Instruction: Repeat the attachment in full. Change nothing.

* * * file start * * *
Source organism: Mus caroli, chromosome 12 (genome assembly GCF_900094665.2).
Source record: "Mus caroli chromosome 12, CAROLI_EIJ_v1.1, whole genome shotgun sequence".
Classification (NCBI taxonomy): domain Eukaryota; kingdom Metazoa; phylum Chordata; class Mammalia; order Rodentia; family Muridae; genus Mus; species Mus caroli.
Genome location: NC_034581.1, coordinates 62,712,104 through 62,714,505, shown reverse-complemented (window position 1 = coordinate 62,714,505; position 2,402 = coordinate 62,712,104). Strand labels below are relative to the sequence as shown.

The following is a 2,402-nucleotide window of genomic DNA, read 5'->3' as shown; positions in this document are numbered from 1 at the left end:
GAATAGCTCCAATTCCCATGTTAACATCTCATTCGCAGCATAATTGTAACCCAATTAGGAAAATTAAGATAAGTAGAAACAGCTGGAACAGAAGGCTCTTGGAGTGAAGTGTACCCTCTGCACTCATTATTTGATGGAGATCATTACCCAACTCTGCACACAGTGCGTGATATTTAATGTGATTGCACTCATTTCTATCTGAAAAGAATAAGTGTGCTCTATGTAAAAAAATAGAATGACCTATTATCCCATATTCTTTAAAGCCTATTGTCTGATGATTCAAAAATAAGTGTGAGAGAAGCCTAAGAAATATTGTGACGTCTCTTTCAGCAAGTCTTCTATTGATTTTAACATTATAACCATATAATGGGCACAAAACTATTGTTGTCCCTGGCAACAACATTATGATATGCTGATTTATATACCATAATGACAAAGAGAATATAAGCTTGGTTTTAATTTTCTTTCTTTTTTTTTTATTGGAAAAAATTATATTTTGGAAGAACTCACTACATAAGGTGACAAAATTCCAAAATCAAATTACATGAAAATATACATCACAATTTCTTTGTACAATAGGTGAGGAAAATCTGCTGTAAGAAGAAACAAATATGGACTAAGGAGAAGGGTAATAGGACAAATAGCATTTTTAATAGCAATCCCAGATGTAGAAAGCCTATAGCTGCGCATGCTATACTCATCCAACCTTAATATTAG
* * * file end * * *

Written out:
Source organism: Mus caroli, chromosome 12 (genome assembly GCF_900094665.2).
Source record: "Mus caroli chromosome 12, CAROLI_EIJ_v1.1, whole genome shotgun sequence".
Classification (NCBI taxonomy): domain Eukaryota; kingdom Metazoa; phylum Chordata; class Mammalia; order Rodentia; family Muridae; genus Mus; species Mus caroli.
Genome location: NC_034581.1, coordinates 62,712,104 through 62,714,505, shown reverse-complemented (window position 1 = coordinate 62,714,505; position 2,402 = coordinate 62,712,104). Strand labels below are relative to the sequence as shown.

The following is a 2,402-nucleotide window of genomic DNA, read 5'->3' as shown; positions in this document are numbered from 1 at the left end:
GAATAGCTCCAATTCCCATGTTAACATCTCATTCGCAGCATAATTGTAACCCAATTAGGAAAATTAAGATAAGTAGAAACAGCTGGAACAGAAGGCTCTTGGAGTGAAGTGTACCCTCTGCACTCATTATTTGATGGAGATCATTACCCAACTCTGCACACAGTGCGTGATATTTAATGTGATTGCACTCATTTCTATCTGAAAAGAATAAGTGTGCTCTATGTAAAAAAATAGAATGACCTATTATCCCATATTCTTTAAAGCCTATTGTCTGATGATTCAAAAATAAGTGTGAGAGAAGCCTAAGAAATATTGTGACGTCTCTTTCAGCAAGTCTTCTATTGATTTTAACATTATAACCATATAATGGGCACAAAACTATTGTTGTCCCTGGCAACAACATTATGATATGCTGATTTATATACCATAATGACAAAGAGAATATAAGCTTGGTTTTAATTTTCTTTCTTTTTTTTTTATTGGAAAAAATTATATTTTGGAAGAACTCACTACATAAGGTGACAAAATTCCAAAATCAAATTACATGAAAATATACATCACAATTTCTTTGTACAATAGGTGAGGAAAATCTGCTGTAAGAAGAAACAAATATGGACTAAGGAGAAGGGTAATAGGACAAATAGCATTTTTAATAGCAATCCCAGATGTAGAAAGCCTATAGCTGCGCATGCTATACTCATCCAACCTTAATATTAG